Tasmanian Times

The individual has always had to struggle to keep from being overwhelmed by the tribe. If you try it, you will be lonely often, and sometimes frightened. No price is too high for the privilege of owning yourself. ~ Friedrich Nietzsche

The individual has always had to struggle to keep from being overwhelmed by the tribe. If you try it, you will be lonely often, and sometimes frightened. No price is too high for the privilege of owning yourself. ~ Friedrich Nietzsche

Geoff Holloway

Travel tales: Cross-cultural humour, conservation & Cabo Verde (Maio)


Note that Porto Inglés is called Vila Maio on this map (the people there still refer to it by its original name of Porto Inglés)

Cross-cultural humour can be risky, but when it comes off it breaks down all barriers. I had only been on Maio, one of the nine inhabited islands of Cabo Verde, for half an hour. Having dropped off my luggage at the apartment I went looking for food or, more precisely, my favourite seafood – buzios. Buzios are a type of shellfish, found along the coasts of several Cabo Verde islands.

I had tried them a couple of nights earlier in the ‘cultural capital’ of Cabo Verde, Mindelo. I first tried them in Casa Morna in Mindelo with a French friend, Sonia, who completely changed my political philosophy concerning environmental issues – but I am digressing, that is another story. The apartment was amazing, it had one of those swimming pools that give the illusion that it drops off into the sea – see photo …

But meanwhile, back to the story. I found a nearby café, overlooking the sea, as everything does in Porto Inglês, and ordered some buzios.

While I was eating my buzios, with the mandatory glass of Cabo Verde rosé, a guy in the next table noticed that I had a camera and asked me to take a shot. ‘Shot’ may be an inappropriate word to use here – as will become clear later. I obliged by taking individual photos, using my zoom lens, of the two women seated with him.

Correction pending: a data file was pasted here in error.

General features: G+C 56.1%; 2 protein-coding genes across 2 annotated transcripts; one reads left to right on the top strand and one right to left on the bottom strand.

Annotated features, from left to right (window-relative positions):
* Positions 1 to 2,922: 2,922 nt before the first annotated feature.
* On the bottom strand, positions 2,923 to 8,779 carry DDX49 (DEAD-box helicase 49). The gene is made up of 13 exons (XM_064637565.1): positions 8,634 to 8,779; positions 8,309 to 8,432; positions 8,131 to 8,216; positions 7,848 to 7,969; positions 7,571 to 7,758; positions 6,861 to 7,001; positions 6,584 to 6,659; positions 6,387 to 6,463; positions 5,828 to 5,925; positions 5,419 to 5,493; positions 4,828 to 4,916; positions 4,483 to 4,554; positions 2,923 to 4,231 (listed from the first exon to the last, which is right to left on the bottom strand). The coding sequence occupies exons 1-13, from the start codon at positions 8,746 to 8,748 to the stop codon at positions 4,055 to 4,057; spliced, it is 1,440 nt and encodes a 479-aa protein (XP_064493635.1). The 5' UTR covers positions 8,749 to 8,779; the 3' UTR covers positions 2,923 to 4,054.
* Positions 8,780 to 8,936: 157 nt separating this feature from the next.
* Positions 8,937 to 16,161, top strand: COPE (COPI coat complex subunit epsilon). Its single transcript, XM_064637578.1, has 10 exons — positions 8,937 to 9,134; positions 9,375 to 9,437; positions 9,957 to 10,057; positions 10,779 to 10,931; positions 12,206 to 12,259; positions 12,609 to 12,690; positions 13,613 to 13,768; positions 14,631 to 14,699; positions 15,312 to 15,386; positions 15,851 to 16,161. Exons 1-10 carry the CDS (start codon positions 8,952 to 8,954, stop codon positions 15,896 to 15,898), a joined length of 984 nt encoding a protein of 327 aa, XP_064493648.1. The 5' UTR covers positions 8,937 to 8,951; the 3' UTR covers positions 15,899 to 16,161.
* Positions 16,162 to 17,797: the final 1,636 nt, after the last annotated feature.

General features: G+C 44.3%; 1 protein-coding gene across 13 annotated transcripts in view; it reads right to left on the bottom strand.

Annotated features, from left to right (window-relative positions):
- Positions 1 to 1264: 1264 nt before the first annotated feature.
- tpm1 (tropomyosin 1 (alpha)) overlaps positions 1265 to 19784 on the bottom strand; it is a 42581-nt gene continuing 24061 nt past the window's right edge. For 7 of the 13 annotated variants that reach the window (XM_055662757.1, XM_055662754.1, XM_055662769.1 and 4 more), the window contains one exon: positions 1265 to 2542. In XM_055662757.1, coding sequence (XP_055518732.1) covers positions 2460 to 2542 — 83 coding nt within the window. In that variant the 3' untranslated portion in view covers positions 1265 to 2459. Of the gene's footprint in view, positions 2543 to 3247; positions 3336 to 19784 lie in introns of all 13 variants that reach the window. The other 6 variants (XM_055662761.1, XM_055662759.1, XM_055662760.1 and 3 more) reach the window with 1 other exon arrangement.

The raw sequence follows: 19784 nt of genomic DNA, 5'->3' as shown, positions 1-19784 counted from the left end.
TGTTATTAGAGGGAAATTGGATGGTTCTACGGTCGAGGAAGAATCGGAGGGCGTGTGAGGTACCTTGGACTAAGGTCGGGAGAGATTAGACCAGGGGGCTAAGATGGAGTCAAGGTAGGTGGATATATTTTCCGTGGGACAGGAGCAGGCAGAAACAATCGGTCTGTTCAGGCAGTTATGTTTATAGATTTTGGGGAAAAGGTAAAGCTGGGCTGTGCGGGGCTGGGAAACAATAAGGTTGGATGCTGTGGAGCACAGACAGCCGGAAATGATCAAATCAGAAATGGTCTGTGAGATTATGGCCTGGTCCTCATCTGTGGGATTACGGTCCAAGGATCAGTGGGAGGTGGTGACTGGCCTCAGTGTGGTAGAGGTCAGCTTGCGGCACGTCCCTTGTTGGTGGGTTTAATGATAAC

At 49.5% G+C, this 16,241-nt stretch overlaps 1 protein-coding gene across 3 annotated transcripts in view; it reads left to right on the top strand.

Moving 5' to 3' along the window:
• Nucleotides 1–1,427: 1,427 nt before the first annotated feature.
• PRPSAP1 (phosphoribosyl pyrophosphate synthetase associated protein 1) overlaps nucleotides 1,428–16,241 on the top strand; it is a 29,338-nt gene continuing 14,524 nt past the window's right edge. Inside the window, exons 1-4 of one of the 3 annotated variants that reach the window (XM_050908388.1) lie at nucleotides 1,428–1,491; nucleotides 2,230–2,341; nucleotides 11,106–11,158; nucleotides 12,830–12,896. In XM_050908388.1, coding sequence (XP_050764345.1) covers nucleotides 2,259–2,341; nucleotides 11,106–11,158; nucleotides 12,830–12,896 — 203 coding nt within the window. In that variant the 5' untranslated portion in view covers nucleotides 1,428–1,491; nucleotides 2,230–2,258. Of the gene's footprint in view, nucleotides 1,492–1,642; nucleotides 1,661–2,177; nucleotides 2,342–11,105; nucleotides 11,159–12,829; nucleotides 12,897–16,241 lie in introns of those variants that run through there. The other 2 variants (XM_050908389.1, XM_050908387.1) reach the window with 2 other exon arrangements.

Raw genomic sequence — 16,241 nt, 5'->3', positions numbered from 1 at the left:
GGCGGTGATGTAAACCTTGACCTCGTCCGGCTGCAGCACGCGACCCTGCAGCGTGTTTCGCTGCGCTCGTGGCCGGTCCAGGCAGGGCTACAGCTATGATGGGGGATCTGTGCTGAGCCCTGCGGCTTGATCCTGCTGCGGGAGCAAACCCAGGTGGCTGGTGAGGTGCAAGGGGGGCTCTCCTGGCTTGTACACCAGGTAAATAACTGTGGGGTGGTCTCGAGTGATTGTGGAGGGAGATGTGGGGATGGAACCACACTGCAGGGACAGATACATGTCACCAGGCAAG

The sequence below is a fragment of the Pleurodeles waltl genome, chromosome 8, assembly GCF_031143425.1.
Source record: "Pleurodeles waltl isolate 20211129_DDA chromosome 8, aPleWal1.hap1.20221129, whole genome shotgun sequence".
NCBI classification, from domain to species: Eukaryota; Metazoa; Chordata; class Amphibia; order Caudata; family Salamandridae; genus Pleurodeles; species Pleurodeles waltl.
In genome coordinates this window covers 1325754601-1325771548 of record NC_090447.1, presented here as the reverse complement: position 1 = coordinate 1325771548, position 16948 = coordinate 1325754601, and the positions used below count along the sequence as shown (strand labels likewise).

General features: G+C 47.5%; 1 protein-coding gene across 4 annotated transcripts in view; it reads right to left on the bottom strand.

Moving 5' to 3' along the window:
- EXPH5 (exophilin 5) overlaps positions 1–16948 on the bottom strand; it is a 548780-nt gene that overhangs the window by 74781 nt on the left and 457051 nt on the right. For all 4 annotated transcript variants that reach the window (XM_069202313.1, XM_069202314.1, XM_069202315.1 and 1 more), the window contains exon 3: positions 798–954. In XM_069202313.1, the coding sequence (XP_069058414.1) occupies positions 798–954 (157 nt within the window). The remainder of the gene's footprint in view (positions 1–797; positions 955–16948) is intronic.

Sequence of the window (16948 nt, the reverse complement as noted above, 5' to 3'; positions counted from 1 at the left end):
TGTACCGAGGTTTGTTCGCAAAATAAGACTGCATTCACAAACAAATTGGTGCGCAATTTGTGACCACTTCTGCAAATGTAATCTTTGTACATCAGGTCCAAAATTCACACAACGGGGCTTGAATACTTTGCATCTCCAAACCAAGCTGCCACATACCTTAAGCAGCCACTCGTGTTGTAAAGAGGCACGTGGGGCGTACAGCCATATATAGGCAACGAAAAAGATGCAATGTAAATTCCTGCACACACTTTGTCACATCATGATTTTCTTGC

I went back to my table and said I would give him copies on a USB. He remonstrated and said, “Why didn’t you take photos of me?”

I replied (in Spanish as I cannot speak Portuguese), “Porque hay solamente dos lindas aquí (because there are only two beauties here)”. He laughed, there were high fives, so my joke was taken as intended.

Now, the next day, while wandering around I came across a very impressive building in the highest part of the town (population about 3,000). It was the police station (see photo)

As I was taking this photo a policeman came out and looked at me; I looked back and to my shock realised that this uniformed man in front of me was the person I had almost insulted the day before!

He saw my shocked look, laughed and introduced himself. There were high fives all around again! He was the Chief of Police on Maio. He took me into the building and introduced me to two of his colleagues. I guess there is no harm in knowing the Chief of Police in a small place.

He then asked me to take photos of himself with his daughter – see photo at the end of this story. All the time I was thinking, surely there is no crime in delightfully peaceful Maio.

The only way to get to this small island of 6,000 people is by plane, there is no ferry, and there are only two flights a week. The flight from Praia, the capital of Cabo Verde (on the island of Santiago), to Porto Inglês takes exactly six minutes – surely the shortest, regular airline flight in the world!

Cabo Verde has a population the same size as Tasmania, but spread across nine small islands – and each island is totally different. However, most of the tourists go to the two ‘sand islands’ of Sal and Boavista – so-called ‘fly and flop’ tourism. Cabo Verde depends on tourism for 50% of of its GDP, which is an issue in itself, but not for this story.